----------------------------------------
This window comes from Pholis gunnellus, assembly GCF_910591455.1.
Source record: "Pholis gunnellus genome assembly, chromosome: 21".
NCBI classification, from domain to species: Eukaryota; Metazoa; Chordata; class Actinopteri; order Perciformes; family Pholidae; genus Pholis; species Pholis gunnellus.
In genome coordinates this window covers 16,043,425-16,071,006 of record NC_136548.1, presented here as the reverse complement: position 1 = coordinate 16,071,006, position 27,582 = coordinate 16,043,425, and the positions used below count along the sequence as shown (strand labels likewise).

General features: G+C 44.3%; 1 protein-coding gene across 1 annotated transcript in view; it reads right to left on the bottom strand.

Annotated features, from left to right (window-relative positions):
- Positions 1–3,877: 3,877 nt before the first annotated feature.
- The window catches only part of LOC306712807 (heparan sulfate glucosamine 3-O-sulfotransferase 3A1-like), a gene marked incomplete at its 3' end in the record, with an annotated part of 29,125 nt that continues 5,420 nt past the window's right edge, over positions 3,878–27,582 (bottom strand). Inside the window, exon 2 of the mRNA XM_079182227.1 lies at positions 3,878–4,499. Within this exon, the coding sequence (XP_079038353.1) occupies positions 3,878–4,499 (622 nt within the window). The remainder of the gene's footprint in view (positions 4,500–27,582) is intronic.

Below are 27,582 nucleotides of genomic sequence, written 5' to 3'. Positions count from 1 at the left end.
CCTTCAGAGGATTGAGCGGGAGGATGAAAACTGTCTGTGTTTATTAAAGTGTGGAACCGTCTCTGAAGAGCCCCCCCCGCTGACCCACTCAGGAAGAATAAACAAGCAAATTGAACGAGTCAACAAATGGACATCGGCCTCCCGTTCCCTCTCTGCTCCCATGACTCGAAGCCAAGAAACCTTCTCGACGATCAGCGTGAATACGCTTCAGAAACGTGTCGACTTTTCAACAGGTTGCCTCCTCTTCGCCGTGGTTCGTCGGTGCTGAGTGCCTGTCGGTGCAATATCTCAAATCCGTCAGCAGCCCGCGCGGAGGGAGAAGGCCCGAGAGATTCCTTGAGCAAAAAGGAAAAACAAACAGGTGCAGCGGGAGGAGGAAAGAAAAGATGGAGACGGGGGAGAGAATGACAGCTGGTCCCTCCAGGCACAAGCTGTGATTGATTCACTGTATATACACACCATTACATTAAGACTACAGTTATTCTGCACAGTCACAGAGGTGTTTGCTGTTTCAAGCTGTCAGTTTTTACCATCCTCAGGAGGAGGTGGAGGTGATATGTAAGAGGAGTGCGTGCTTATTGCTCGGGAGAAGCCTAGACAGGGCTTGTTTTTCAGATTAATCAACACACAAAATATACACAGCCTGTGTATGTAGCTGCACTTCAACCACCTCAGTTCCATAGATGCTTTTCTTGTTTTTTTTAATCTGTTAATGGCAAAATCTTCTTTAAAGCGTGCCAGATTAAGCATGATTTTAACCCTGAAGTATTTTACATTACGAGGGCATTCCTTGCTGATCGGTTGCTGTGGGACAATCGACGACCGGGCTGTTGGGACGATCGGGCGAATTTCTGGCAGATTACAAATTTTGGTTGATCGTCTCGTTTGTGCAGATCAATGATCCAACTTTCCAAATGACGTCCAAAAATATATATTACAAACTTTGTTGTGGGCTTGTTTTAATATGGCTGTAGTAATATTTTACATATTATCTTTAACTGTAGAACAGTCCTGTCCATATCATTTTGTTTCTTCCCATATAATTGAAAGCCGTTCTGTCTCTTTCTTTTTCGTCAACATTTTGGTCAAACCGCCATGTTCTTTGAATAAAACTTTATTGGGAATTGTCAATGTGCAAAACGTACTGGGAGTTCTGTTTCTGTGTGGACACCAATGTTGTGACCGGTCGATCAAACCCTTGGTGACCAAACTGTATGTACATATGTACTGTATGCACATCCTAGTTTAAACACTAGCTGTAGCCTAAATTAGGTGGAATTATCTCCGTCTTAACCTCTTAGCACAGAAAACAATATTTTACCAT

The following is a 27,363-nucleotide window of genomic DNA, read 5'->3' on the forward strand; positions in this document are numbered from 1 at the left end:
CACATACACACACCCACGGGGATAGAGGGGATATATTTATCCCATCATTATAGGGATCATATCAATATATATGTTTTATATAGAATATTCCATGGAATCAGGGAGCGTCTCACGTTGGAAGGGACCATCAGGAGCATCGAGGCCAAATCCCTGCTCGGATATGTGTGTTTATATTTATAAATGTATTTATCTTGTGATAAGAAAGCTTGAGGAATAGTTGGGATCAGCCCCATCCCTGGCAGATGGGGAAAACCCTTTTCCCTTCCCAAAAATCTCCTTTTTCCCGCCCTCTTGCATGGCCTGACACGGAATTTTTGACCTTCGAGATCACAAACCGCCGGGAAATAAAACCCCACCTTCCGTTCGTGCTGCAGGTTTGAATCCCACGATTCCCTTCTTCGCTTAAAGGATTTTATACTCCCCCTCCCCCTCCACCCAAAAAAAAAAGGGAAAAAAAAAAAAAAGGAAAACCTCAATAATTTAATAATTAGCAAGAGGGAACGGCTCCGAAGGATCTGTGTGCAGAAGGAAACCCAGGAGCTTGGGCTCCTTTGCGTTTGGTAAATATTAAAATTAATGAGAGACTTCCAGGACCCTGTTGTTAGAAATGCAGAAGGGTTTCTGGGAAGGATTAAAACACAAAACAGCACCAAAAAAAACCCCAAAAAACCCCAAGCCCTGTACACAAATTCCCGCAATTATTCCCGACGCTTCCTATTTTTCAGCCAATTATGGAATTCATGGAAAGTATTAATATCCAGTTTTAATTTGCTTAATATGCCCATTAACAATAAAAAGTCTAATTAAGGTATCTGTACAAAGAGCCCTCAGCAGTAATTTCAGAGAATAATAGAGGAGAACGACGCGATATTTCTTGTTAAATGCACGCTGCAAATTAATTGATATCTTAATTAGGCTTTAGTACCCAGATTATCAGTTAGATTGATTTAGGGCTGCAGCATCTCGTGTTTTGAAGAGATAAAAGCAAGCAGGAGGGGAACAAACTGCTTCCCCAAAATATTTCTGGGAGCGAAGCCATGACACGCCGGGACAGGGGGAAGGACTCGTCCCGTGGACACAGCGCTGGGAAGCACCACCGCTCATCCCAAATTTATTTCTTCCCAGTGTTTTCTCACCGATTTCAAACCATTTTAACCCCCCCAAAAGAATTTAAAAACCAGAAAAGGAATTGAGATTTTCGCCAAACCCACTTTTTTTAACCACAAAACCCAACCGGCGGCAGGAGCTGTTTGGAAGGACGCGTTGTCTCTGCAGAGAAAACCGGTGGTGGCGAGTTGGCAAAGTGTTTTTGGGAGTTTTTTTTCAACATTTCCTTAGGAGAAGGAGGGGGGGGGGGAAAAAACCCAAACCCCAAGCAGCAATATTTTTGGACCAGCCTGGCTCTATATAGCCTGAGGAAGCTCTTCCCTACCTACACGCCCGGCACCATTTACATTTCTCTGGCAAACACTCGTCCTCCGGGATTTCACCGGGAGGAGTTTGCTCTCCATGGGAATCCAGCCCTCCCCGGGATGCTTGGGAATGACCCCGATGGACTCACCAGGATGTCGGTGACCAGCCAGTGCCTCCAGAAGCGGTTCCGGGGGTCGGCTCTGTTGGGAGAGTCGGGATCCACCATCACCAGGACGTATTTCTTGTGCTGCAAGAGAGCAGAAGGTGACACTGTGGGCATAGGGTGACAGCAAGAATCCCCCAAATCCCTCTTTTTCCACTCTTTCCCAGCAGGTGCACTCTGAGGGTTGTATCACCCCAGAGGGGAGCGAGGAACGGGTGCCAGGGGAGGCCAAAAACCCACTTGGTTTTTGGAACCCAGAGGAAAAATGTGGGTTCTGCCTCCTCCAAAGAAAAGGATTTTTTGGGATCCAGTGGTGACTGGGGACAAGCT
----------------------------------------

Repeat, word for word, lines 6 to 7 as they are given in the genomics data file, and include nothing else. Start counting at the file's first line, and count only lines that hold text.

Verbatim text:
Annotated features, from left to right (window-relative positions):
- Positions 1–3,877: 3,877 nt before the first annotated feature.